PlanPhilly

Look Up! 30th Street Post Office will receive preservation award

    • The west side of the building, which once received mail truck deliveries, now has terraces for the building’s employees.
      The west side of the building, which once received mail truck deliveries, now has terraces for the building’s employees.
    • An American eagle caps the main entrance to the former post office building at 30th and Market Streets.
      An American eagle caps the main entrance to the former post office building at 30th and Market Streets.
    • The massive Art Deco fortress now houses 5,000 employees of the IRS.
      The massive Art Deco fortress now houses 5,000 employees of the IRS.
    • The pylons of the building are adorned with elaborate patterns.
      The pylons of the building are adorned with elaborate patterns.
    • The north entrance to the building.
      The north entrance to the building.
    • Art Deco globe lamps were restored on the west side.
      Art Deco globe lamps were restored on the west side.
    • The 1930s Deco signs were also restored on the west side.
      The 1930s Deco signs were also restored on the west side.
  • Previous
  • Next

The $252 million restoration of Philadelphia’s 30th Street Main Post Office will receive a Preservation Honor Award on Friday from the National Trust for Historic Preservation.

The building was designed in 1935 by the Philadelphia firm of Rankin & Kellogg, who specialized in Beaux Arts public structures around the country, including the Newark Public Library. For the five-story, 926,000-square-foot post office, the firm created an Art Deco behemoth of limestone block at 30th and Market Streets with what look like Mayan patterns in its pylons and roof line.

The post office never quite lived up to its potential, however. It use diminished through the Depression and World War II, and by the 1990s the building declined into obsolescence. It was left vacant and in disrepair in 2006.

But a group of developers, government agencies and architects embraced one of the largest tax credit projects in Pennsylvania history and re-opened the building in April 2011 as the new regional headquarters of the Internal Revenue Service.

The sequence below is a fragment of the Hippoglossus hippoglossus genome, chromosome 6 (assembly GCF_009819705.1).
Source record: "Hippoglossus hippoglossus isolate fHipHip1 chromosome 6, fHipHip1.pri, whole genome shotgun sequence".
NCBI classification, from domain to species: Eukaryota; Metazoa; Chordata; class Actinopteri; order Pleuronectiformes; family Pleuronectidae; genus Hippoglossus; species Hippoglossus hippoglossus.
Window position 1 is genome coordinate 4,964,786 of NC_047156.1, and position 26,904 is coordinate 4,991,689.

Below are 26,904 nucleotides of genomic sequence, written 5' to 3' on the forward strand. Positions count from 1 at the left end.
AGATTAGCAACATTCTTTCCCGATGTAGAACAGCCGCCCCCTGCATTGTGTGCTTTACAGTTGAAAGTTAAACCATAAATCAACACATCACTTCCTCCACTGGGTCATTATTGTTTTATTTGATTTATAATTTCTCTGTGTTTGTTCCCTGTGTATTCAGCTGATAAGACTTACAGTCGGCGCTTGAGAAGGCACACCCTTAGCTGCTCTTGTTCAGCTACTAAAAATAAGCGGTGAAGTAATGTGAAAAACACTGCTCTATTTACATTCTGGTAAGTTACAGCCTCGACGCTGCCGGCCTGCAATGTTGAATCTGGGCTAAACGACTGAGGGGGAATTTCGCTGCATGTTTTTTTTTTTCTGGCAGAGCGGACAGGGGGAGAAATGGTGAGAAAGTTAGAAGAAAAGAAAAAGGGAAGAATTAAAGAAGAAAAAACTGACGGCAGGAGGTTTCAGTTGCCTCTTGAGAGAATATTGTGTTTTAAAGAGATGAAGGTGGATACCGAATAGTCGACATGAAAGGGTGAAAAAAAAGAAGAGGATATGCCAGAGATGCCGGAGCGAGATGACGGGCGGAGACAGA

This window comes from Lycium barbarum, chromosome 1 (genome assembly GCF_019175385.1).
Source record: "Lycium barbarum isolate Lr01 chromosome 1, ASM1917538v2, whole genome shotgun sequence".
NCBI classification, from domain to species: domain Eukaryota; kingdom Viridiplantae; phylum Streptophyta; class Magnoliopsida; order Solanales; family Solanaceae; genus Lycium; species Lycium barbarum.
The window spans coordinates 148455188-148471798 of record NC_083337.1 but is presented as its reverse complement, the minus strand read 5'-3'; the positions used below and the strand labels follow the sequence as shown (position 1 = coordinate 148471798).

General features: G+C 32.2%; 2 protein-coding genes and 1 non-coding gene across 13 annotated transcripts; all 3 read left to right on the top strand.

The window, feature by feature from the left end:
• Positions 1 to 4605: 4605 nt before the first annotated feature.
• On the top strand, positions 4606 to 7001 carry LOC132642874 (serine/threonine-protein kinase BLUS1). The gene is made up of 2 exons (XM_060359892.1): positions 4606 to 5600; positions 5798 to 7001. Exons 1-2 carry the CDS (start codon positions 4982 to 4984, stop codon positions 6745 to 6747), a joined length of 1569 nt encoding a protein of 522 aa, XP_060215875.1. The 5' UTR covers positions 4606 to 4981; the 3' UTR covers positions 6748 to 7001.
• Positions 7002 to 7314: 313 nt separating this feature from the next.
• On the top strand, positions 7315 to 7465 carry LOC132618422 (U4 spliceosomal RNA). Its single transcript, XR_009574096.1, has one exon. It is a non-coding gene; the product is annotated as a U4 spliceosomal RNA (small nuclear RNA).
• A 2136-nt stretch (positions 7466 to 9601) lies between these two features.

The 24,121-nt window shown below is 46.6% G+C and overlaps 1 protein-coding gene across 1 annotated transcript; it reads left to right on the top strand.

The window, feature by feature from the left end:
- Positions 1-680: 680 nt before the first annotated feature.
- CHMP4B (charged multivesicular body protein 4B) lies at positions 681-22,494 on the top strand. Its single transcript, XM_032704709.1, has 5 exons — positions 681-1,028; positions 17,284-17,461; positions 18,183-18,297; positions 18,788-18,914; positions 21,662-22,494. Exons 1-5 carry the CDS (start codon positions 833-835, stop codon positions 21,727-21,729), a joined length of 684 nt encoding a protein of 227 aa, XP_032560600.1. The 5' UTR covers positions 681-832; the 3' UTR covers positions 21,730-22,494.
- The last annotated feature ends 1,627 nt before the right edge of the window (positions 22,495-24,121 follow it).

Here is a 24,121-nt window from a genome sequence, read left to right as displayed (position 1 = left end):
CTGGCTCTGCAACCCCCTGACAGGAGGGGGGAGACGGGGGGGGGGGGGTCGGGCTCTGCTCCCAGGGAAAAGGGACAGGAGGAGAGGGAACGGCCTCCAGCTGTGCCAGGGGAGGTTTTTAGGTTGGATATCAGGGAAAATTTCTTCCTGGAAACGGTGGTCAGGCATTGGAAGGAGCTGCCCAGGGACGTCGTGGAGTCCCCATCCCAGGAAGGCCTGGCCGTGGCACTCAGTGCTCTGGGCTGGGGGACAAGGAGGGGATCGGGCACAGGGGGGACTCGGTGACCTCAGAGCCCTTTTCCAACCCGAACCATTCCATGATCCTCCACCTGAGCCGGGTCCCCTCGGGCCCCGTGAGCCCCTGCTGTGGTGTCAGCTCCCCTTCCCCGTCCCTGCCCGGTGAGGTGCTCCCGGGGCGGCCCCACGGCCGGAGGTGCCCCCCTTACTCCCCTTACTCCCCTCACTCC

The National Trust will honor the firm of Bohlin, Cywinski, Jackson for reversing 70 years of deterioration and repurposing the building that now employs 5,000 IRS workers. Co-recipients at the ceremony in Spokane, Wash., this week will be Brandywine Realty Trust, Jacobs Engineering, Keating Development, PHY Engineers, and Powers & Co. 

The National Trust will also present its Outstanding Achievement in Public Policy Award to John Gallery, who will retire at the end of this year from his post as executive director of the Preservation Alliance for Greater Philadelphia.

For the full list of 2012 National Trust award winners, go to www.preservationnation.org/awards.

"Look Up" Arch Street Meeting House 

"Look Up" 19th Century towers finds peace in 21st Century

"Look Up" Greek Revival marries Victorian Gothic at Broad and Pine

"Look Up" Bookbinder's

"Look Up" Spirit of '76 on Chestnut

"Look Up" Eyre design in Chestnut Hill 

"Look Up" St. Charles Hotel

"Look Up" Beaux Arts beauty at Penn

"Look Up" Moderne and Machine Age Schools

"Look Up" Frank Miles Day mansions

 "Look Up" Thomas Ustick Walter's columns

 "Look Up"  Jacob Reed Building

 "Look Up" Ronald McDonald House 

 "Look Up" Jeweler's Row

 "Look Up" Abington's flirtation with Hollywood

 "Look Up" Rittenhouse Square's stables

 "Look Up" Fairmount's contribution to the row home dynamic

 "Look Up" Drexel's Poth Dynasty

 "Look Up" Wright's Ardmore Experiment

 "Look Up" Contemporary neighbors in Society Hill

 "Look Up" Imaginative Eyre on Locust Street

 "Look Up!" Elfreth's Alley has issues

 "Look Up" Architectural exercises on Boathouse Row

 "Look Up!" John Notman's brownstone temples

 "Look Up!" 19th Century luxe on Locust St.

 "Look Up!: 20th Century evolution in East Falls

 "Look Up!" Rural retreats in Northeast Philly

 "Look Up!" Modernist lines on Haverford Ave.

 "Look Up!" Chestnut Hill's modernist gems

 "Look Up!" The Art Deco Palace of Mt. Airy

 "Look Up! An architect's legacy on Spruce Street

 ”Look Up!" The French Village in Mt. Airy

 "Look Up" and check out the nouveau mansions of North Broad

 "Look Up" and check out elegant Southwark

 "Look Up" and check out Henry Disston's company town

 "Look Up: and check out Spruce Hill

 "Look Up" and check out Green Street

 "Look Up" and check out West Laurel Hill

 "Look Up" and check out Parkside

 "Look Up" and check out Awbury Arboretum

 "Look Up" and check out Nicetown

 "Look Up" and check out Overbrook Farms

 "Look Up" and check out Girard Estate

 "Look Up" and check out Rittenhouse/Fitler Square

 "Look Up" Furness Chapel

 

Contact the writer at ajaffe@planphilly.com.

 


About the author

Alan Jaffe, Contributor

Alan Jaffe has been a contributing writer for PlanPhilly since 2008, focusing on overlooked buidlings and historic preservation issues. He was a writer and editor in the newspaper industry for nearly 30 years, including eight at the Philadelphia Inquirer and nine at the South Jersey Courier-Post. He is currently the director of communications for the Pennsylvania Horticultural Society. He is also an antiques writer and collector and the author of “J. Chein & Co.: A Collector’s Guide to an American Toymaker.”

ajaffe@planphilly.com



blog comments powered by Disqus

Article Information

Location

Recent Comments on PlanPhilly

Powered by Disqus

Subscribe to our mailing list

* indicates required
Which weekly emails would you like to receive?